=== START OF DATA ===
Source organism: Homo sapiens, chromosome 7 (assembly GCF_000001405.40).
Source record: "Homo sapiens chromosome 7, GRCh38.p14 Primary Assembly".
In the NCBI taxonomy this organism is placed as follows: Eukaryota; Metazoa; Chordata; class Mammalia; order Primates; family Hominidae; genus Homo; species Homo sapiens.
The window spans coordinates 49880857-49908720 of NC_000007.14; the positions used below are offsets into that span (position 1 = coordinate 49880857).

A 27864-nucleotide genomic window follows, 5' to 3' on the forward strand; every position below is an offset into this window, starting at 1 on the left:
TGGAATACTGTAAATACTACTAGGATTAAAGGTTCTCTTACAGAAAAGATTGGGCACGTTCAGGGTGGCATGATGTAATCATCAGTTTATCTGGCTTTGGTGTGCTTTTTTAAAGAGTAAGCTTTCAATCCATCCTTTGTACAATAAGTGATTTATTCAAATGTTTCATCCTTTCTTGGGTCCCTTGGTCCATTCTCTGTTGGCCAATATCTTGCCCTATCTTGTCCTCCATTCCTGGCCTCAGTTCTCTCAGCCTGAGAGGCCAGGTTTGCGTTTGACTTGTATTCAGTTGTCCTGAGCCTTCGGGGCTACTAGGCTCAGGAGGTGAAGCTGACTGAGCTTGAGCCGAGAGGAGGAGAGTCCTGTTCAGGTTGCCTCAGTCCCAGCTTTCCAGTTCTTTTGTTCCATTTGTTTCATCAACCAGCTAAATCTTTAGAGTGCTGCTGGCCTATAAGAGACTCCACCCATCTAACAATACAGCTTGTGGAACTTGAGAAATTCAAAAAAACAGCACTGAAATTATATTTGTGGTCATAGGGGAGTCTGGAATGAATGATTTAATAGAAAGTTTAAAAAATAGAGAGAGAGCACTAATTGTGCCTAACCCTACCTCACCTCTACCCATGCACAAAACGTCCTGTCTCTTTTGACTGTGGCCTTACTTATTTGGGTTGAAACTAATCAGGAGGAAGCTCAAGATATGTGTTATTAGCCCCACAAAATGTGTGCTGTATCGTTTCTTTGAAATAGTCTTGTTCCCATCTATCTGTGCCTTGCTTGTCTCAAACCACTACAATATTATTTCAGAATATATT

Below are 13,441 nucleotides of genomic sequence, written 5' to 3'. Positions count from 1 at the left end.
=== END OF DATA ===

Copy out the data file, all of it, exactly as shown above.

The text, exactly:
Source organism: Homo sapiens, chromosome 7 (assembly GCF_000001405.40).
Source record: "Homo sapiens chromosome 7, GRCh38.p14 Primary Assembly".
In the NCBI taxonomy this organism is placed as follows: Eukaryota; Metazoa; Chordata; class Mammalia; order Primates; family Hominidae; genus Homo; species Homo sapiens.
The window spans coordinates 49880857-49908720 of NC_000007.14; the positions used below are offsets into that span (position 1 = coordinate 49880857).

A 27864-nucleotide genomic window follows, 5' to 3' on the forward strand; every position below is an offset into this window, starting at 1 on the left:
TGGAATACTGTAAATACTACTAGGATTAAAGGTTCTCTTACAGAAAAGATTGGGCACGTTCAGGGTGGCATGATGTAATCATCAGTTTATCTGGCTTTGGTGTGCTTTTTTAAAGAGTAAGCTTTCAATCCATCCTTTGTACAATAAGTGATTTATTCAAATGTTTCATCCTTTCTTGGGTCCCTTGGTCCATTCTCTGTTGGCCAATATCTTGCCCTATCTTGTCCTCCATTCCTGGCCTCAGTTCTCTCAGCCTGAGAGGCCAGGTTTGCGTTTGACTTGTATTCAGTTGTCCTGAGCCTTCGGGGCTACTAGGCTCAGGAGGTGAAGCTGACTGAGCTTGAGCCGAGAGGAGGAGAGTCCTGTTCAGGTTGCCTCAGTCCCAGCTTTCCAGTTCTTTTGTTCCATTTGTTTCATCAACCAGCTAAATCTTTAGAGTGCTGCTGGCCTATAAGAGACTCCACCCATCTAACAATACAGCTTGTGGAACTTGAGAAATTCAAAAAAACAGCACTGAAATTATATTTGTGGTCATAGGGGAGTCTGGAATGAATGATTTAATAGAAAGTTTAAAAAATAGAGAGAGAGCACTAATTGTGCCTAACCCTACCTCACCTCTACCCATGCACAAAACGTCCTGTCTCTTTTGACTGTGGCCTTACTTATTTGGGTTGAAACTAATCAGGAGGAAGCTCAAGATATGTGTTATTAGCCCCACAAAATGTGTGCTGTATCGTTTCTTTGAAATAGTCTTGTTCCCATCTATCTGTGCCTTGCTTGTCTCAAACCACTACAATATTATTTCAGAATATATT

Below are 13,441 nucleotides of genomic sequence, written 5' to 3'. Positions count from 1 at the left end.